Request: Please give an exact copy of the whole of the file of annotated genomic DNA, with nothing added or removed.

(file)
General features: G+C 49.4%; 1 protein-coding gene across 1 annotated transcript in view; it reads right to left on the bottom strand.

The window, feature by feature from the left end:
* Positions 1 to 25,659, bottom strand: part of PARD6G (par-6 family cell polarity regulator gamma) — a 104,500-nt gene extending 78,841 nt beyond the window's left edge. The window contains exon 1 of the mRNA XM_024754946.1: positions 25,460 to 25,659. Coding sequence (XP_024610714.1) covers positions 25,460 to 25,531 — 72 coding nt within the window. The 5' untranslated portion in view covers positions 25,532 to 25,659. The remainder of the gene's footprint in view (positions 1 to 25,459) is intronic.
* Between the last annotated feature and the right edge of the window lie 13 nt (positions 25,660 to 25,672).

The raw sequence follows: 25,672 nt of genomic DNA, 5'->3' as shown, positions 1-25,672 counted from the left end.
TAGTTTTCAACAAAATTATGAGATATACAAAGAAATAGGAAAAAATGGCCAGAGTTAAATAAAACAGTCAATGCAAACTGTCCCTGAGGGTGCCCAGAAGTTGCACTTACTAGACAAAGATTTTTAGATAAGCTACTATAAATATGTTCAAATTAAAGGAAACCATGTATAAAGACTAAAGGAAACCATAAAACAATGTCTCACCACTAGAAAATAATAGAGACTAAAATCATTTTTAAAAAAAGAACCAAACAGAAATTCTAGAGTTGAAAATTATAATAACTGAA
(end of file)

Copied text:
General features: G+C 49.4%; 1 protein-coding gene across 1 annotated transcript in view; it reads right to left on the bottom strand.

The window, feature by feature from the left end:
* Positions 1 to 25,659, bottom strand: part of PARD6G (par-6 family cell polarity regulator gamma) — a 104,500-nt gene extending 78,841 nt beyond the window's left edge. The window contains exon 1 of the mRNA XM_024754946.1: positions 25,460 to 25,659. Coding sequence (XP_024610714.1) covers positions 25,460 to 25,531 — 72 coding nt within the window. The 5' untranslated portion in view covers positions 25,532 to 25,659. The remainder of the gene's footprint in view (positions 1 to 25,459) is intronic.
* Between the last annotated feature and the right edge of the window lie 13 nt (positions 25,660 to 25,672).

The raw sequence follows: 25,672 nt of genomic DNA, 5'->3' as shown, positions 1-25,672 counted from the left end.
TAGTTTTCAACAAAATTATGAGATATACAAAGAAATAGGAAAAAATGGCCAGAGTTAAATAAAACAGTCAATGCAAACTGTCCCTGAGGGTGCCCAGAAGTTGCACTTACTAGACAAAGATTTTTAGATAAGCTACTATAAATATGTTCAAATTAAAGGAAACCATGTATAAAGACTAAAGGAAACCATAAAACAATGTCTCACCACTAGAAAATAATAGAGACTAAAATCATTTTTAAAAAAAGAACCAAACAGAAATTCTAGAGTTGAAAATTATAATAACTGAA